By Rachel Nania – AARP Health – April 5, 2024

Diagnosing Parkinson’s disease isn’t as cut-and-dried as diagnosing some other health conditions. Often doctors rely on a patient’s symptoms, medical history and lab tests or brain scans to rule out other disorders.

“In some cases, it can be very clear when we first see a patient that, yes, they have Parkinson’s disease,” says Christopher Gibbons, M.D., a neurologist at Beth Israel Deaconess Medical Center in Boston and associate professor of neurology at Harvard Medical School — for example, if they have a tremor. Other cases are less obvious, and the patient may have to wait some time for a definitive diagnosis.

That can be a frustrating process, Gibbons says. It can also delay treatment. (No drug available yet can reverse or slow the progression of the disease, which occurs when nerve cells in the brain die or become damaged. But some medications can help with Parkinson’s symptoms.)

A new study published in JAMA, however, suggests a skin biopsy could help some doctors in the diagnostic process. The test was roughly 93 percent accurate at detecting Parkinson’s disease in people who had a confirmed case.

The test, which is already commercially available for doctors to order but isn’t widely used, can identify a misfolded protein, called alpha-synuclein, that is a hallmark of Parkinson’s. It can also detect this protein in people with related neurodegenerative conditions, including dementia with Lewy bodies.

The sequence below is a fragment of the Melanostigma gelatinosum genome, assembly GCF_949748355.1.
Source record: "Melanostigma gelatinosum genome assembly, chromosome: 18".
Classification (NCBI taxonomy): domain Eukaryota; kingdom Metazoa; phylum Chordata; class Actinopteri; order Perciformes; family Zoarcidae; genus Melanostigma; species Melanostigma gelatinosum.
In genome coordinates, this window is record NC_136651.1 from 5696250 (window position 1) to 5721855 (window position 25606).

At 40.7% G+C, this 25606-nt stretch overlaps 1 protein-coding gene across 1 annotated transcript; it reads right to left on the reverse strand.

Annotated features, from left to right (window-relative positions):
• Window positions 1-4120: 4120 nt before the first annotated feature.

This misfolded protein spreads throughout the nervous system, including to the nerves in the skin, says Gibbons, a coauthor on the JAMA study. The researchers took three punch biopsies from study participants — each equivalent to one-eighth the size of a pencil eraser, Gibbons says. The biopsy detected misfolded alpha-synuclein in 92.7 percent of patients with confirmed Parkinson’s disease in the study.

Researchers recently developed a spinal fluid test that can also detect misfolded alpha-synuclein. Gibbons says the utility for these tests is going to be increasingly important, especially when it comes to drug development and enrolling patients in clinical trials. Many potential treatments are in the research pipeline, he says, “and if one of those treatments becomes available, it’ll be incredibly important to know who has the protein and who would respond to a therapy.” 


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